The new urban plan for South Waterfront includes a 1-1/2 mile extension of downtown’s waterfront parks and the reclamation of the Willamette River for public recreation. The design team worked closely with the City of Portland, developers, and natural resource advocates to strike a balance between development, recreation and re-naturalization of this neglected post-industrial waterfront. Extensive public outreach and charrettes with the community and other stakeholders required reconciling disparate and conflicting goals about the extent of development, re-naturalization and public access to the river.
The schematic design achieved broad consensus and, together with design guidelines, is a comprehensive guide to the incremental mixed-use and park development that will follow. The park is first and foremost dedicated to the restoration of a post-industrial waterfront as a naturalized river edge and riparian habitat. The dense mixed-use development planned along its edge, as well as pedestrian and bike trails, placed the need for access at odds with the habitat goals. Working closely with environmental advocates, the design team devised a rational plan for the park, which strategically places access and activity in “moments” and nodes without compromising the newly-formed habitats. These spaces range from dramatic cantilevered pier overlooks, boat launches and active civic plazas to quiet, sloping lawns meadows and terraces. These spaces, along with the shoreline trail and bikeway, are all intended to serve the park’s diverse constituency and are connected to the city’s riverwalk, bikeway, tramway and light rail systems.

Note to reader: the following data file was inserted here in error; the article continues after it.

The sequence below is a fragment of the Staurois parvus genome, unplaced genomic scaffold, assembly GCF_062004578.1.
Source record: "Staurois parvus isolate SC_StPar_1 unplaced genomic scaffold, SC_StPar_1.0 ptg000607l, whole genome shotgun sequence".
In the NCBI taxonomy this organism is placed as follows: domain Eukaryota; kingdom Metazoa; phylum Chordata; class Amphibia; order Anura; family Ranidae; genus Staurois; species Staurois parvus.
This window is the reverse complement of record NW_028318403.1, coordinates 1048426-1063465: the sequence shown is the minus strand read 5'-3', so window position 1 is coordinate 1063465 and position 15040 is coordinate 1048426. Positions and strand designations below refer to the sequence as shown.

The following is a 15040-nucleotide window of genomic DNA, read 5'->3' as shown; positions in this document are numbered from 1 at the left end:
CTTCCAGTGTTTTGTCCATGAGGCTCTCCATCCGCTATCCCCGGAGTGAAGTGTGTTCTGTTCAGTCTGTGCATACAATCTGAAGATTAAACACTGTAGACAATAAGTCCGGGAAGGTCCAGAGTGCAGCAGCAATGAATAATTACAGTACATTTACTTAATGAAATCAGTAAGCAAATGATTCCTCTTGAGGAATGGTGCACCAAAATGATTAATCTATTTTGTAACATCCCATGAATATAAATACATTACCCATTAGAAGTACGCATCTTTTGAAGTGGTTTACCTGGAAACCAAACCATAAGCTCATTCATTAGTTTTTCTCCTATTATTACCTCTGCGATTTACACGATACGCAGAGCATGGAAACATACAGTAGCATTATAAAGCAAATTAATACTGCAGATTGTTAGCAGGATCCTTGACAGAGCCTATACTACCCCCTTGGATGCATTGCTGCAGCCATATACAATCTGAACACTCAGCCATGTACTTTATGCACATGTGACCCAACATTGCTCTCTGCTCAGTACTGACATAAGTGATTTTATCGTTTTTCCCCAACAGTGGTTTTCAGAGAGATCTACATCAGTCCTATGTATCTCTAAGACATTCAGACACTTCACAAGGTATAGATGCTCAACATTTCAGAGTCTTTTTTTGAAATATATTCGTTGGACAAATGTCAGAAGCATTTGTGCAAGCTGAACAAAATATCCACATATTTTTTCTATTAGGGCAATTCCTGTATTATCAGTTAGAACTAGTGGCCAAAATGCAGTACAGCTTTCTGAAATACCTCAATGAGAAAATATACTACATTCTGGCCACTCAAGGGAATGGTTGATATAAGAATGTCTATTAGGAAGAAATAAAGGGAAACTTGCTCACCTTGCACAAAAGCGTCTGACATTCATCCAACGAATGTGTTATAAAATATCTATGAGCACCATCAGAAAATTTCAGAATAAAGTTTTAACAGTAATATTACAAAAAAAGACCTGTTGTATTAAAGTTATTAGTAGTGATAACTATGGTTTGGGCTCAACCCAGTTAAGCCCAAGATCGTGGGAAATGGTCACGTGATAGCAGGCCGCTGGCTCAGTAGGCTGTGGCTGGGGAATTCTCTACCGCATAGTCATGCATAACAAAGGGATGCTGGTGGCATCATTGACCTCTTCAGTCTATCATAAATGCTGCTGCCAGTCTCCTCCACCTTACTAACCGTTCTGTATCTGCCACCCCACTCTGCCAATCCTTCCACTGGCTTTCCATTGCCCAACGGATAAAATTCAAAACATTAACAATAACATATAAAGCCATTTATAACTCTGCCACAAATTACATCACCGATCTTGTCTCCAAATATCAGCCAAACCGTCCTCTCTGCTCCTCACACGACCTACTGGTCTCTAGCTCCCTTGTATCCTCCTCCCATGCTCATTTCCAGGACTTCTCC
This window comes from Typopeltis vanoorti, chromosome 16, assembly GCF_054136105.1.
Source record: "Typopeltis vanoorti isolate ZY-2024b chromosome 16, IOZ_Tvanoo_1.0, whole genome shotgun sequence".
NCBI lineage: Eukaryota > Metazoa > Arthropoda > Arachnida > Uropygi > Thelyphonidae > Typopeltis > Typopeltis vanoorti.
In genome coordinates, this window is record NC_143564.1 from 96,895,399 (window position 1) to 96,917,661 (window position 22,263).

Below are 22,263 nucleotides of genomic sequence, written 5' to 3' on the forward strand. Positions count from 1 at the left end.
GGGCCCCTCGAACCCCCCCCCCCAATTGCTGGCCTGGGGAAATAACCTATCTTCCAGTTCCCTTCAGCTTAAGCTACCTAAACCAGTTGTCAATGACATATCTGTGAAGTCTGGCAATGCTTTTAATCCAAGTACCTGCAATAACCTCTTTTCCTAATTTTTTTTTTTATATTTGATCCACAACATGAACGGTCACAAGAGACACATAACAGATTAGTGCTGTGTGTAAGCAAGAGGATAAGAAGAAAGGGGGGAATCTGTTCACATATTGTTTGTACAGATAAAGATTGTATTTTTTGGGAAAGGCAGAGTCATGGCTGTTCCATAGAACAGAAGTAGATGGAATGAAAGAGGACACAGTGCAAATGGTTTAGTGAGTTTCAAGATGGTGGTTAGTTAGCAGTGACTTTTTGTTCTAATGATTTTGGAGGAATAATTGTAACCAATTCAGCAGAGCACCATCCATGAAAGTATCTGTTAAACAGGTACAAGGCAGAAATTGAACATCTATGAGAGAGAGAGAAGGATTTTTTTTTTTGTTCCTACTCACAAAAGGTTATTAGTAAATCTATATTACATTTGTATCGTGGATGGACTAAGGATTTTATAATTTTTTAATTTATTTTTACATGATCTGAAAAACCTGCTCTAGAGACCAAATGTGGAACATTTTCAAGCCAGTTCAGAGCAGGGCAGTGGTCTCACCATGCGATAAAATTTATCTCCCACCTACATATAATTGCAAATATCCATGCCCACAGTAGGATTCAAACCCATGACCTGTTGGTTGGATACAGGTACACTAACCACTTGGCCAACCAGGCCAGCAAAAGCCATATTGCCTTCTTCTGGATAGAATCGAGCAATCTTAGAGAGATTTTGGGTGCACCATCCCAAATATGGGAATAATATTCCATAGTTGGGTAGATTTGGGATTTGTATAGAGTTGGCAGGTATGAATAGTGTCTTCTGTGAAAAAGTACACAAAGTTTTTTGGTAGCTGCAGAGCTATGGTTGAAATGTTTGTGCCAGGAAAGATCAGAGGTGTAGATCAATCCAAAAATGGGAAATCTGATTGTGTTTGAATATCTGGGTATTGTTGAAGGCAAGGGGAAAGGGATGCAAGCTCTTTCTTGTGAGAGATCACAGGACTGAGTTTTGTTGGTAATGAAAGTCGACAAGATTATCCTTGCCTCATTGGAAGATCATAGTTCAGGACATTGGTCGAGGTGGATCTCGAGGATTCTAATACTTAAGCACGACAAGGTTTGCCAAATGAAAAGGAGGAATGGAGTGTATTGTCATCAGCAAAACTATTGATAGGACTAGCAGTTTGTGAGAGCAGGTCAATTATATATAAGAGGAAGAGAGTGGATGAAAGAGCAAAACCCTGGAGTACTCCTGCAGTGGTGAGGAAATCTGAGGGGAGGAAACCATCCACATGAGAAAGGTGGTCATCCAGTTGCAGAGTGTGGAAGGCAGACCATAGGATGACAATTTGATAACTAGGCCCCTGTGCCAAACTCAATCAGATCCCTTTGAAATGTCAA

The design celebrates a rich, Native American and industrial logging and ship building heritage with a landscape narrative of cranes, ship’s bows, terraces, log overlooks and bargeways; all expressed in the 21st century design language of our current culture. While South Waterfront Park is unique to Portland’s cultural and historical heritage, it is a model for new urban waterfront parks across the country that must now meet a combination of environmental, cultural and growth goals on common ground.
Gantry Plaza State Park
Once a working waterfront teeming with barges, tugboats, and rail cars, the Hunter’s Point shoreline of Queens slowly succumbed to the realities of the post-Industrial Age. As the last rail barge headed into the sunset, this spectacular site was left to deteriorate to a point of community shame. As part of the Queens West Parks Master Plan, Thomas Balsley Asso...
Queens West Open Space Master Plan
Queens West is a new mixed-use community planned for the Long Island City shoreline, directly across from midtown Manhattan and the United Nations. Central to its urban plan is an extensive open space system that includes upland and waterfront parks as well as streetscape. Beginning with conceptual plans the Thomas Balsley Associates team, together with Weintr...
Rijskaya District Master Plan
Riverside Park South Open Space Master Plan
As part of an urban design collaborative with Skidmore, Owings and Merrill for this new 65 acre redevelopment, Thomas Balsley Associates led the design effort for the project’s centerpiece, a 26-acre waterfront park on the Hudson River. The effort involved urban design, environmental considerations and a highway relocation; and required a creative, yet pragmat...